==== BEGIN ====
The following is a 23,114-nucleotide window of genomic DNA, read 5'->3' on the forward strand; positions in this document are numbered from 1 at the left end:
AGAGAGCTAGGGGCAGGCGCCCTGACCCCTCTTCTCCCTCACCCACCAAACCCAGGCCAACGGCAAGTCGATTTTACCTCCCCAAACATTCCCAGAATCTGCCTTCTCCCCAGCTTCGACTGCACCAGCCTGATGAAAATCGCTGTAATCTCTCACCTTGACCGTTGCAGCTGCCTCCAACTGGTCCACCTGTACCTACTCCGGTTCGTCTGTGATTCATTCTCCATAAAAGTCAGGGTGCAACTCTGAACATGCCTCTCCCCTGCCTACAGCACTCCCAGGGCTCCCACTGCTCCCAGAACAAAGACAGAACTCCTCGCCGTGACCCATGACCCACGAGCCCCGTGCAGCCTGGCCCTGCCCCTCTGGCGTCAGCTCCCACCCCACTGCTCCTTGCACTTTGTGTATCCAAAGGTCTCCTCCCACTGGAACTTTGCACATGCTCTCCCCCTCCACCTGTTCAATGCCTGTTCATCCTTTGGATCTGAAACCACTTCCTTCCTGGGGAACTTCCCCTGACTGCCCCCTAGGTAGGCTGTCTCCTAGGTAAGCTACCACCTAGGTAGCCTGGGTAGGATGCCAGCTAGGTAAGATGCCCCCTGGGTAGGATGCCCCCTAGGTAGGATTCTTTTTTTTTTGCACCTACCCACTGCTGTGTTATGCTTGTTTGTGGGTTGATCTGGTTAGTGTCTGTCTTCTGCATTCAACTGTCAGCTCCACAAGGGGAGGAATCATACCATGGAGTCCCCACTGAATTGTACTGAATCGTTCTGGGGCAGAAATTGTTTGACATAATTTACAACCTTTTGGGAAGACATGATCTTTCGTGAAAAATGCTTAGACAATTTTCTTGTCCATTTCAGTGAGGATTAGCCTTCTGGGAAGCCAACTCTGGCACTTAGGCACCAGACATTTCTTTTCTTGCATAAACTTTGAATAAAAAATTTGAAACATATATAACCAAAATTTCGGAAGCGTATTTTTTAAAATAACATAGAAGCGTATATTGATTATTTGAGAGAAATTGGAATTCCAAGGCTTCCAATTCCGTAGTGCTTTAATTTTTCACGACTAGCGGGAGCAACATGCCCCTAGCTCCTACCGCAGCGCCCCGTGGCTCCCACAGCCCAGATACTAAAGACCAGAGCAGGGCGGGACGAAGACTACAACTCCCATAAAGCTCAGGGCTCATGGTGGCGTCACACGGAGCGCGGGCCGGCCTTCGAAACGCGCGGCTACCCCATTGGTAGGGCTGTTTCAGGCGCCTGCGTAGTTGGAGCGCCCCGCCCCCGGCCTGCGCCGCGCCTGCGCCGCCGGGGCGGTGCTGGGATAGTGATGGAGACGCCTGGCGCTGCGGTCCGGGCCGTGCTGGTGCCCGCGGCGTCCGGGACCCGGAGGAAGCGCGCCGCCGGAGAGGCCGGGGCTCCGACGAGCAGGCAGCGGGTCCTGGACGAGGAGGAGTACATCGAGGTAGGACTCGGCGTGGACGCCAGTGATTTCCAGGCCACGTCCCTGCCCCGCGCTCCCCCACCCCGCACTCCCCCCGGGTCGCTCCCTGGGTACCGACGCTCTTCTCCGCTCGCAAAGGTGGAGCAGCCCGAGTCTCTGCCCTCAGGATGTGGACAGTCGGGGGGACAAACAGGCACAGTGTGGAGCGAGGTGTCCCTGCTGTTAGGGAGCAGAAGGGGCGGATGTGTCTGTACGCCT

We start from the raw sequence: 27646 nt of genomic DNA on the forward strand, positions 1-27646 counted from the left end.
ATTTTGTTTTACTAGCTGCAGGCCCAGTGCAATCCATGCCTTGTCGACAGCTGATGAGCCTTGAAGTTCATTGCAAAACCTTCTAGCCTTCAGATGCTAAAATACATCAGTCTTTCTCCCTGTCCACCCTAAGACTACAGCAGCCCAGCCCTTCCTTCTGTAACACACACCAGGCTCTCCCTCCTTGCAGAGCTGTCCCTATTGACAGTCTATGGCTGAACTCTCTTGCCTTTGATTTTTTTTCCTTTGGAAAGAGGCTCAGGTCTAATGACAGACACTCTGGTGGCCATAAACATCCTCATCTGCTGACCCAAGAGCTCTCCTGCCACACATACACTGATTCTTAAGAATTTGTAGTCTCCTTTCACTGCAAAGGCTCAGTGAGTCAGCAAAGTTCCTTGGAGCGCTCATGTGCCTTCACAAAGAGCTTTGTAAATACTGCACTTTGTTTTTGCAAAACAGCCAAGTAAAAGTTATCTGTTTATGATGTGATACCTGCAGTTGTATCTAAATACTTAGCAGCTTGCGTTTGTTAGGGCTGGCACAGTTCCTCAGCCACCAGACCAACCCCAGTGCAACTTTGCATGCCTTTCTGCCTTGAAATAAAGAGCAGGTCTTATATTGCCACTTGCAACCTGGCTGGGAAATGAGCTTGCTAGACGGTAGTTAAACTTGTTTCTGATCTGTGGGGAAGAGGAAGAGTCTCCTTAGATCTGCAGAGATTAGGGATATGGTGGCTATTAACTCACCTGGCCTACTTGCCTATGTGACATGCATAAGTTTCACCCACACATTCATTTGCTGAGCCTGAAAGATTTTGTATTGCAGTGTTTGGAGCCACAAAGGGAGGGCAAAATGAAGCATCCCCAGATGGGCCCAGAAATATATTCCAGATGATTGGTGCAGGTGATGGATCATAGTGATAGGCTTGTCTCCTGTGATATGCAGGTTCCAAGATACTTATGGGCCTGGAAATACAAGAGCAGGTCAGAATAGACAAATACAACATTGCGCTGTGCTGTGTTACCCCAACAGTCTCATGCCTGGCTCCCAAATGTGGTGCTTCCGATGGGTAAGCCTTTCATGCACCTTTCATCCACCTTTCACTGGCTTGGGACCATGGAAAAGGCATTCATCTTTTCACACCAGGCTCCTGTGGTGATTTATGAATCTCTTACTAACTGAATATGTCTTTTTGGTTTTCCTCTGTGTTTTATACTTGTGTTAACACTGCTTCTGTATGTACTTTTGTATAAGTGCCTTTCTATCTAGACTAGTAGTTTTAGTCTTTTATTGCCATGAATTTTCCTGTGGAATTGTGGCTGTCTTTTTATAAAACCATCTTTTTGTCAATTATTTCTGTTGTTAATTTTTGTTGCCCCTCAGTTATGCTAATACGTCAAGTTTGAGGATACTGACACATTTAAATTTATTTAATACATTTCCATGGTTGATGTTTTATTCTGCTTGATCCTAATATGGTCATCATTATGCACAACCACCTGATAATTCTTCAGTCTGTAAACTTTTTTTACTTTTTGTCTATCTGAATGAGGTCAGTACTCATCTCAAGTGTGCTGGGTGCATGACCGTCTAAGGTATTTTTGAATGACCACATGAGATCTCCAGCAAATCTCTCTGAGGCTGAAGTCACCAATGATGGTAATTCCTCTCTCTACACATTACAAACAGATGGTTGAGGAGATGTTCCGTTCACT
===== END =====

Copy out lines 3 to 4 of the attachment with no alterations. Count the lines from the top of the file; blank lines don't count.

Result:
We start from the raw sequence: 27646 nt of genomic DNA on the forward strand, positions 1-27646 counted from the left end.
ATTTTGTTTTACTAGCTGCAGGCCCAGTGCAATCCATGCCTTGTCGACAGCTGATGAGCCTTGAAGTTCATTGCAAAACCTTCTAGCCTTCAGATGCTAAAATACATCAGTCTTTCTCCCTGTCCACCCTAAGACTACAGCAGCCCAGCCCTTCCTTCTGTAACACACACCAGGCTCTCCCTCCTTGCAGAGCTGTCCCTATTGACAGTCTATGGCTGAACTCTCTTGCCTTTGATTTTTTTTCCTTTGGAAAGAGGCTCAGGTCTAATGACAGACACTCTGGTGGCCATAAACATCCTCATCTGCTGACCCAAGAGCTCTCCTGCCACACATACACTGATTCTTAAGAATTTGTAGTCTCCTTTCACTGCAAAGGCTCAGTGAGTCAGCAAAGTTCCTTGGAGCGCTCATGTGCCTTCACAAAGAGCTTTGTAAATACTGCACTTTGTTTTTGCAAAACAGCCAAGTAAAAGTTATCTGTTTATGATGTGATACCTGCAGTTGTATCTAAATACTTAGCAGCTTGCGTTTGTTAGGGCTGGCACAGTTCCTCAGCCACCAGACCAACCCCAGTGCAACTTTGCATGCCTTTCTGCCTTGAAATAAAGAGCAGGTCTTATATTGCCACTTGCAACCTGGCTGGGAAATGAGCTTGCTAGACGGTAGTTAAACTTGTTTCTGATCTGTGGGGAAGAGGAAGAGTCTCCTTAGATCTGCAGAGATTAGGGATATGGTGGCTATTAACTCACCTGGCCTACTTGCCTATGTGACATGCATAAGTTTCACCCACACATTCATTTGCTGAGCCTGAAAGATTTTGTATTGCAGTGTTTGGAGCCACAAAGGGAGGGCAAAATGAAGCATCCCCAGATGGGCCCAGAAATATATTCCAGATGATTGGTGCAGGTGATGGATCATAGTGATAGGCTTGTCTCCTGTGATATGCAGGTTCCAAGATACTTATGGGCCTGGAAATACAAGAGCAGGTCAGAATAGACAAATACAACATTGCGCTGTGCTGTGTTACCCCAACAGTCTCATGCCTGGCTCCCAAATGTGGTGCTTCCGATGGGTAAGCCTTTCATGCACCTTTCATCCACCTTTCACTGGCTTGGGACCATGGAAAAGGCATTCATCTTTTCACACCAGGCTCCTGTGGTGATTTATGAATCTCTTACTAACTGAATATGTCTTTTTGGTTTTCCTCTGTGTTTTATACTTGTGTTAACACTGCTTCTGTATGTACTTTTGTATAAGTGCCTTTCTATCTAGACTAGTAGTTTTAGTCTTTTATTGCCATGAATTTTCCTGTGGAATTGTGGCTGTCTTTTTATAAAACCATCTTTTTGTCAATTATTTCTGTTGTTAATTTTTGTTGCCCCTCAGTTATGCTAATACGTCAAGTTTGAGGATACTGACACATTTAAATTTATTTAATACATTTCCATGGTTGATGTTTTATTCTGCTTGATCCTAATATGGTCATCATTATGCACAACCACCTGATAATTCTTCAGTCTGTAAACTTTTTTTACTTTTTGTCTATCTGAATGAGGTCAGTACTCATCTCAAGTGTGCTGGGTGCATGACCGTCTAAGGTATTTTTGAATGACCACATGAGATCTCCAGCAAATCTCTCTGAGGCTGAAGTCACCAATGATGGTAATTCCTCTCTCTACACATTACAAACAGATGGTTGAGGAGATGTTCCGTTCACT